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11 year old dies of Texas weather, family files $100m lawsuit

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The parents of an 11-year-old boy who died in cold weather in Texas have filed a $100m lawsuit against power companies for carelessness.

Cristian Pineda was found unresponsive by his mother in their mobile home last week amid chilling temperatures.

Power cut in the freezing weather has killed dozens in southern states.

The family speculates hypothermia, but official autopsy results may take weeks.

The lawsuit blames utility firms for putting “profits over the well-being of people”.

Energy Corporation provider and the Electric Reliability Council of Texas (Ercot) are both named in the lawsuit.

The lawsuit alleges that despite knowing about the hazardous weather a week in advance, the system was not ready. Ercot and Entergy neglected to take any pre-emptive action that could have prevented the crisis. In addition, they were wholly unprepared to deal with the crisis at hand”.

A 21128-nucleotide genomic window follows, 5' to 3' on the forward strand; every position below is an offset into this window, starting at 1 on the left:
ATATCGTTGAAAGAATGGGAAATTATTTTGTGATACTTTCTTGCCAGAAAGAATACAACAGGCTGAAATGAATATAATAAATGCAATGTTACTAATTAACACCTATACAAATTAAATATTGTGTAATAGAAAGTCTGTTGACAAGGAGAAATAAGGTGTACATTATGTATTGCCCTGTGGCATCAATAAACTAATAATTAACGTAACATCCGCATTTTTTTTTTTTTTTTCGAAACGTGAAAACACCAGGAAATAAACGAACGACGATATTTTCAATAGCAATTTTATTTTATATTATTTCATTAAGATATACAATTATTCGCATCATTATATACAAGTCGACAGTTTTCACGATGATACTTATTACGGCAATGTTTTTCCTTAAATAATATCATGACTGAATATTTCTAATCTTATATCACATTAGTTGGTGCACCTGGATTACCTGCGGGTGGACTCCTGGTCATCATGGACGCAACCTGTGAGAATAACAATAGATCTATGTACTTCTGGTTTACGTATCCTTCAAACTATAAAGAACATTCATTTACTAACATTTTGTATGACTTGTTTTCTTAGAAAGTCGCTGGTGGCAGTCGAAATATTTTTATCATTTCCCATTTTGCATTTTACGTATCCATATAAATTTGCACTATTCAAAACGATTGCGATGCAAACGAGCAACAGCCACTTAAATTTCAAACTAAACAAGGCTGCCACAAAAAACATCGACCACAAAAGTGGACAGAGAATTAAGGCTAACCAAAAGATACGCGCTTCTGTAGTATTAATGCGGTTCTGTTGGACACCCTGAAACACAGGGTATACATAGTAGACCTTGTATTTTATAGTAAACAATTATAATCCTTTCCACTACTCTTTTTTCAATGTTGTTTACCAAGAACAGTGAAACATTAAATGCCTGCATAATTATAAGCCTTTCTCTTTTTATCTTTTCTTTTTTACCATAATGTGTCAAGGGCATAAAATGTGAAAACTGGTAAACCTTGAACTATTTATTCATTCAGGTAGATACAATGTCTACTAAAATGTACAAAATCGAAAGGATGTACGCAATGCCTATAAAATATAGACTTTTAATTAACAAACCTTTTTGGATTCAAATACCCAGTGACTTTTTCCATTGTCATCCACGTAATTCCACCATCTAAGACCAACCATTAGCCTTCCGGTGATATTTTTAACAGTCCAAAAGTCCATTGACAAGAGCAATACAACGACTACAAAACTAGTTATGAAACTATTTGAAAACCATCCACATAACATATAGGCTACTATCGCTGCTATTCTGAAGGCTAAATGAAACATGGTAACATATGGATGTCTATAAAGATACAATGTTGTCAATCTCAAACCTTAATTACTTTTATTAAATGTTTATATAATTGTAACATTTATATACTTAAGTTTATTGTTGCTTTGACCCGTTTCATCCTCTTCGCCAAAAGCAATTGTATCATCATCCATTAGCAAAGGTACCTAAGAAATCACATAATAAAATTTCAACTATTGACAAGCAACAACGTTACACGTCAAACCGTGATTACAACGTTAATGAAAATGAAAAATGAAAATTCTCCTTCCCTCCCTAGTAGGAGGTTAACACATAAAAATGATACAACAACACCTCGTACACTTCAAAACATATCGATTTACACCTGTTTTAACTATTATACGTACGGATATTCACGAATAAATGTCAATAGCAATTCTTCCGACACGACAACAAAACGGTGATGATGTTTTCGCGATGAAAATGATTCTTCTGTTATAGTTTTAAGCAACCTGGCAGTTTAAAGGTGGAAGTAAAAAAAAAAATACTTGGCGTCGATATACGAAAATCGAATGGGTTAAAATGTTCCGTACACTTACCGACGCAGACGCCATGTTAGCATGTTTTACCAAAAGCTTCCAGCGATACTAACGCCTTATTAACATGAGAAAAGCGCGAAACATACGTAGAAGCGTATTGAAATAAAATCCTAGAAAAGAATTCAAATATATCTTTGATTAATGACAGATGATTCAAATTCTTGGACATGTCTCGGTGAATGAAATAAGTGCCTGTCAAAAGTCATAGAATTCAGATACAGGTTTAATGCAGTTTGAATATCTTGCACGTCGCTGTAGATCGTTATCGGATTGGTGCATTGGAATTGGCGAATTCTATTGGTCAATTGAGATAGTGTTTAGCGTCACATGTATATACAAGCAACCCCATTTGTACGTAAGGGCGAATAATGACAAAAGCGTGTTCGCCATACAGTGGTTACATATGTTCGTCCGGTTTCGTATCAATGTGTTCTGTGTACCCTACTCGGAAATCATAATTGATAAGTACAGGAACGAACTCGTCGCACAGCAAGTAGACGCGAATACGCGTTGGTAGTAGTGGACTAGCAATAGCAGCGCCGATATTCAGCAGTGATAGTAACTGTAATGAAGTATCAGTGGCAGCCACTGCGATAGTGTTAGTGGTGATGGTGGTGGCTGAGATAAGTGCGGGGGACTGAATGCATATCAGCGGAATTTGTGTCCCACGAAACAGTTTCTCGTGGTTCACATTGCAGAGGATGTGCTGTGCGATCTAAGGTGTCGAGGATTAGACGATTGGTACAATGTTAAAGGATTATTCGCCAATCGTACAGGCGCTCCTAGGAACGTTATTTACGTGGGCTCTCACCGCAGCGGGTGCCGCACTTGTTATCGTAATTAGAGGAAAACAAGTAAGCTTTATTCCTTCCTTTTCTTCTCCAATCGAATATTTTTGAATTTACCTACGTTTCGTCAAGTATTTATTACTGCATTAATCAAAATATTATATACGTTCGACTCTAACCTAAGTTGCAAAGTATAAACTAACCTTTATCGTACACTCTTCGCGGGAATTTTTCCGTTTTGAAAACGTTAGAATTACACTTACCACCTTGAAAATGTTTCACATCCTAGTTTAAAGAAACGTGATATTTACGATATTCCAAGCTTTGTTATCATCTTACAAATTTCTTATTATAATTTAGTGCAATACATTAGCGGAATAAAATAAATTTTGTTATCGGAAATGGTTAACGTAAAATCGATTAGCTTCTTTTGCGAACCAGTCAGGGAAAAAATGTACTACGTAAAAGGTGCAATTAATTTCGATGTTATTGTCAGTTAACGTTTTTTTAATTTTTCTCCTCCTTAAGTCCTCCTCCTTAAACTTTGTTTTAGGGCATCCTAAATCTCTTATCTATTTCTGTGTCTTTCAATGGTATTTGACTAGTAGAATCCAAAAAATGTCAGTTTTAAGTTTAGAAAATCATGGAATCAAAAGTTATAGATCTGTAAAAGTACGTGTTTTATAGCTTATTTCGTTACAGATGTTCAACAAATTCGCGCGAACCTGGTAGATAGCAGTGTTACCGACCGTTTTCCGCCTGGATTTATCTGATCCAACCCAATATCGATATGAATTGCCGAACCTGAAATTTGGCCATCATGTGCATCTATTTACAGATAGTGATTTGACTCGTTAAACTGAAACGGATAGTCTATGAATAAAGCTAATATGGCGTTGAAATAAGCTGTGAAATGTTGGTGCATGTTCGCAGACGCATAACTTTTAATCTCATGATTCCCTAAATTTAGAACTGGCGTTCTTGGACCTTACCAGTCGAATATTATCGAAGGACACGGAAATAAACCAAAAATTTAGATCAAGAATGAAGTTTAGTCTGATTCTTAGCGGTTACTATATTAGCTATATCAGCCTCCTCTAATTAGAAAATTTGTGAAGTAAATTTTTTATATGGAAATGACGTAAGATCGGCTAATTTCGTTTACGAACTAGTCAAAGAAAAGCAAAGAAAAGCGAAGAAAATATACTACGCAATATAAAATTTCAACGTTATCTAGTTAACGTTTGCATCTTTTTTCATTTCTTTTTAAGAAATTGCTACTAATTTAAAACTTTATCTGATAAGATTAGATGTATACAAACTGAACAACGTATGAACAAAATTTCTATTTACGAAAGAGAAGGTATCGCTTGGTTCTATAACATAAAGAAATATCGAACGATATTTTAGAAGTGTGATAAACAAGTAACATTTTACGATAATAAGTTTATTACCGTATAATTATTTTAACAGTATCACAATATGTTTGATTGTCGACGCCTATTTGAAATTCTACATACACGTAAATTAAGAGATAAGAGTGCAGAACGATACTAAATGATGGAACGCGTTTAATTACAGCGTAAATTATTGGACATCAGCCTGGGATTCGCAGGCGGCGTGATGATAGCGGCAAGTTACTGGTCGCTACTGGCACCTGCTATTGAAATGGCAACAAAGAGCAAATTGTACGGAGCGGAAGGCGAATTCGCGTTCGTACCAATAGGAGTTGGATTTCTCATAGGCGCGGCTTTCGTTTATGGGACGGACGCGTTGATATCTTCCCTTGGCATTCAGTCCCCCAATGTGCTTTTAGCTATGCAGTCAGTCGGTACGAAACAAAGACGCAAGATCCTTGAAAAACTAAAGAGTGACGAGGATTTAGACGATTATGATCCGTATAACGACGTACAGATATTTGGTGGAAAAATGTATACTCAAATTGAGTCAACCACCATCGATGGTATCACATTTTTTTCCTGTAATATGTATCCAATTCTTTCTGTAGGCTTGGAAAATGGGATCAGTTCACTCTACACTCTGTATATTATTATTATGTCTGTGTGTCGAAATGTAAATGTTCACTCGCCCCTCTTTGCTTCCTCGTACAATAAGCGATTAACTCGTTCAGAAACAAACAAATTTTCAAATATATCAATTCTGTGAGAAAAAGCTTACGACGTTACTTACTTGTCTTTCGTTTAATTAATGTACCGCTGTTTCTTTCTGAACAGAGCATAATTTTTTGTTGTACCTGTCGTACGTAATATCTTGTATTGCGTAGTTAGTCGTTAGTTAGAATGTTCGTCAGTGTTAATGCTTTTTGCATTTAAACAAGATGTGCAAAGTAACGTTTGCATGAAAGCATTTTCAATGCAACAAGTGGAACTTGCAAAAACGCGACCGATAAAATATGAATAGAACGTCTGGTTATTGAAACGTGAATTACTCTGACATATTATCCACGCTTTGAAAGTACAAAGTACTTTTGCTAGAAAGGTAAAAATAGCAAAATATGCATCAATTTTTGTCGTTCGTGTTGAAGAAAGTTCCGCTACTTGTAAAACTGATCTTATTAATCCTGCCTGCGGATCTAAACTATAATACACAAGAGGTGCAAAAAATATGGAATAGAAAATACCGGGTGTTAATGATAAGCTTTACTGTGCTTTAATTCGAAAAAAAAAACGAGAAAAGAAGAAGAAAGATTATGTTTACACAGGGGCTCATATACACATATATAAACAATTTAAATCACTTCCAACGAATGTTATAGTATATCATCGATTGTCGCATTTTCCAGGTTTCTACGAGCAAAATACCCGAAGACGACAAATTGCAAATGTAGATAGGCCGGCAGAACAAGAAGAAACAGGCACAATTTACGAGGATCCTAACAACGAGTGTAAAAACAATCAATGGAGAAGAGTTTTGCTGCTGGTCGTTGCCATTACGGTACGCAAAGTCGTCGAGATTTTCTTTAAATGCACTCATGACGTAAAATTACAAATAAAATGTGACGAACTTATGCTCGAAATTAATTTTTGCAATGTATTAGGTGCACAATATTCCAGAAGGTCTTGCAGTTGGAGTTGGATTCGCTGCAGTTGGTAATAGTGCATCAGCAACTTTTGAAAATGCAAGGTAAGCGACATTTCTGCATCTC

Governor Greg Abbott has already asked for an investigation into Ercot, which operates the grid for over 90% of the state’s customers, over its handling of the weather crisis.

The council said it initiated emergency rolling blackouts last week to avoid a state-wide loss of power. Moreover, about 46% of the privately-owned power generation tripped offline on Monday morning.

The complaint alleges power was turned off to “those who were most exposed to the cold” as temperatures fell to 30-year lows.

How the low temperatures affected the family?

The Pineda family were without electricity and heat for two days as temperatures dropped to -12C (10F), where they lived, as stated in the lawsuit.

Speaking to the Houston Chronicle newspaper, his mother said Cristian saw snow last Sunday for the “first time” since the family migrated from Honduras two years ago. She described him as being “excited” to play outside”.

“Everything was well. He was happy that day. He was not at all sick,” she said.

The family of five said they stayed together in one room that night to keep warm. According to the legal filing, she called the emergency services and tried to resuscitate him without success.

The story of his death is one of the dozens of tragedies being blamed on Texas’s cold weather. Moreover, Pinedas’ lawyer, Tony Buzbee, has said he now represents seven families who lost loved ones.

 

Amy is a single mother of a baby girl. She writes news as a part-time journalist for multiple news portals. She is an experienced journalist with a master's degree in Journalism.

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